Citation impact metrics available for all peer-reviewed research journals, book series, conference proceedings and trade publications covered in Scopus
(31 May 2018, Amsterdam) Elsevier, the information analytics business specializing in science and health, today released the 2017 CiteScore values, its latest assessment of thousands of serial scholarly publications, and is now freely available for Scopus subscribers as well as non-subscribers.
More than 23,350 source titles covering 330 disciplines are ranked across eight indicators which are all part of CiteScore Metrics. These include: CiteScore, CiteScore Tracker, CiteScore Percentile, CiteScore Quartiles, CiteScore Rank, Citation Count, Document Count, and Percentage Cited. All calculations are transparent and reproducible.
Andrea Michalek, Vice President of Research Metrics and Product Management at Elsevier said: “CiteScore Metrics were launched in 2016 in response to academia’s call for metrics that provide a broader, more transparent view of journal performance. Since then we’ve seen over 20 publishers begin to adopt the metric, some using the free API to display the monthly CiteScore Tracker on their website. As is the case for any metric, it takes time to build up familiarity and set new standards, and it’s a journey—a journey we are on with the entire academic community as new perspectives on research evaluation are formed.”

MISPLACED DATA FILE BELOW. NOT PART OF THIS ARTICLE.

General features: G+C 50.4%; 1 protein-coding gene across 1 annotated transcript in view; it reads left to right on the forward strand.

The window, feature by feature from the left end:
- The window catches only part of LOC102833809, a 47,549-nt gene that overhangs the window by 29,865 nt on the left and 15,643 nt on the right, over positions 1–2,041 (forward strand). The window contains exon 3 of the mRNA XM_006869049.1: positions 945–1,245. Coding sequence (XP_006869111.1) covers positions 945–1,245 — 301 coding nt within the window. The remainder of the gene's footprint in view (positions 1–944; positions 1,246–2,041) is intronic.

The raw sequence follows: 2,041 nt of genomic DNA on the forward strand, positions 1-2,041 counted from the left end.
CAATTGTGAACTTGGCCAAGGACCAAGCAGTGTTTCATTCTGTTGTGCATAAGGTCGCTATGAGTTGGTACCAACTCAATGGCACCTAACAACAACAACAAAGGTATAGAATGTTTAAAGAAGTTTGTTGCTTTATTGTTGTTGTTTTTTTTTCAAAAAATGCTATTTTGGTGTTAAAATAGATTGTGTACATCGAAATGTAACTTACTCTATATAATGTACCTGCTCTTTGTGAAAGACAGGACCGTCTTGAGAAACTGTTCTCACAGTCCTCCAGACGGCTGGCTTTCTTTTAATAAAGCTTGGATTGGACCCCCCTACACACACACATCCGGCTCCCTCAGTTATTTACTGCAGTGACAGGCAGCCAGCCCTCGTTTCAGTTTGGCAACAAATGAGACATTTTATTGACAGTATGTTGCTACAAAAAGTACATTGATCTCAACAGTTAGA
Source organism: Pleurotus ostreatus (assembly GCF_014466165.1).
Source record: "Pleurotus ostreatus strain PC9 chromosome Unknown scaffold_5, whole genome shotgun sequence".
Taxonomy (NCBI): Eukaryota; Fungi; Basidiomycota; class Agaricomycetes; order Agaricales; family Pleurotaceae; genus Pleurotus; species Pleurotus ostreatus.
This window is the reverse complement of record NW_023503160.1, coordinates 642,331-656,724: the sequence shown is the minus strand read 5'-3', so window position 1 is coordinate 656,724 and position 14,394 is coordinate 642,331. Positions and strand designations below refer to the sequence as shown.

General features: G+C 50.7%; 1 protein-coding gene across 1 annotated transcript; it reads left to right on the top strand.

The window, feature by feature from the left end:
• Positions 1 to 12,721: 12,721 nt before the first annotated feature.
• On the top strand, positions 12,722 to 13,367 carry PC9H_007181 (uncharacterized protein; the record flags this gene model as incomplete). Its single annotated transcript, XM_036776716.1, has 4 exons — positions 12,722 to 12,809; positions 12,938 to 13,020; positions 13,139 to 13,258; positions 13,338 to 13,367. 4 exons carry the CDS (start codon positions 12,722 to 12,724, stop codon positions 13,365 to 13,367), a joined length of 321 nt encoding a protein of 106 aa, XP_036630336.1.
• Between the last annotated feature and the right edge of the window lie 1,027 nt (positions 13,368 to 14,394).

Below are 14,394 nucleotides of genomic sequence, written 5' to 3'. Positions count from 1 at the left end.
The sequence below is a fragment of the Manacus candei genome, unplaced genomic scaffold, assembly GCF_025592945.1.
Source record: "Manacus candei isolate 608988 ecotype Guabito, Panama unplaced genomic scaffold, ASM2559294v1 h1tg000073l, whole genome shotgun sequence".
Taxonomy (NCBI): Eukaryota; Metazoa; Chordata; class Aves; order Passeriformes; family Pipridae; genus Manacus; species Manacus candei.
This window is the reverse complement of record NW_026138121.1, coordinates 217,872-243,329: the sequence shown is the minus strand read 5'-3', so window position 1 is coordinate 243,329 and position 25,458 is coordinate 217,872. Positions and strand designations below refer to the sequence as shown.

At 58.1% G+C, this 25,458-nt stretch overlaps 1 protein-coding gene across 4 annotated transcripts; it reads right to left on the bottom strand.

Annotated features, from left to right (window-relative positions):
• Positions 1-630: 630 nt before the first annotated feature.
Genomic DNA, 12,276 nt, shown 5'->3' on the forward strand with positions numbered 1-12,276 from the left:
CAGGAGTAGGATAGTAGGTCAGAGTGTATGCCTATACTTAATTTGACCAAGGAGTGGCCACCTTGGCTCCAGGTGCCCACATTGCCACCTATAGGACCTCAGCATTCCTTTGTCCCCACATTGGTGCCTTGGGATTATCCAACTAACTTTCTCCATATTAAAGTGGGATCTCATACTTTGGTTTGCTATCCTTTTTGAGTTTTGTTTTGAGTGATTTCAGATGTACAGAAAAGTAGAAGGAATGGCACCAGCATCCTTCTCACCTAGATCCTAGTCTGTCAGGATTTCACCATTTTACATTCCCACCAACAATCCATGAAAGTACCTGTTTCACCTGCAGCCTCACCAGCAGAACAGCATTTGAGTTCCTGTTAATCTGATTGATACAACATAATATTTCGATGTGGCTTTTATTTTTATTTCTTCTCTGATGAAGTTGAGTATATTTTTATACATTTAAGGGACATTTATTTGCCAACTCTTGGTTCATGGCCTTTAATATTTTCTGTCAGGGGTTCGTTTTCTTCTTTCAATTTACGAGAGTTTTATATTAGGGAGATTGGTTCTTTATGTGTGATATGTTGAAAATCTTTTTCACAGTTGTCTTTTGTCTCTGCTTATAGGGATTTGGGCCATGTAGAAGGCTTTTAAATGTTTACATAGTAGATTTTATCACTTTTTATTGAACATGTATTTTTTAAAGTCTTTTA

With free access to CiteScore Metrics’ underlying data, values can be recalculated by anyone, offering transparency to researchers, publishers and the wider academic community. In addition, and acknowledging the potential of every document type to cite and be cited, all document types in Scopus are counted in the calculation of the CiteScore Metrics.
CiteScore Metrics are part of a collection of research metrics, Elsevier’s “basket of metrics”, available on or through Scopus. Other metrics include journal, author, institutional, and article-level metrics captured in PlumX Metrics (covering citations, social media mentions and coverage in mainstream media), supporting a holistic view of research performance.
Andrew Plume, Director of Market Intelligence at Elsevier added: “Our basket of metrics concept underscores the two golden rules of research evaluation: always use both quantitative and qualitative indicators side-by-side, and when choosing quantitative indicators to always use more than one. With this approach Elsevier is responsive to the needs of researchers and research leaders and is constantly scanning the horizon for useful new metrics to add to the basket.”
CiteScore Metrics also allow for monitoring journals’ performance throughout the year (via CiteScore Tracker), lessening the need to wait until mid-year to see how a journal performed the prior year.
For a complete overview 2017 CiteScore values – and all other research metrics available in Scopus – go to: CiteScore 2017 metrics.
CiteScore Metrics, including access to the underlying data, continue to be free to access without a Scopus subscription in the following ways:
- Scopus: Search and filter features let you explore the full range of CiteScore Metrics for a group of journals (such as open access journals), a subject category or a publisher view. You can also access individual source profile pages and download the complete set of CiteScore Metrics as a Microsoft Excel file.
- Journal Homepages on Elsevier.com: Access CiteScore Metrics for more than 2,500 journals published by Elsevier.
The announcement in full is here.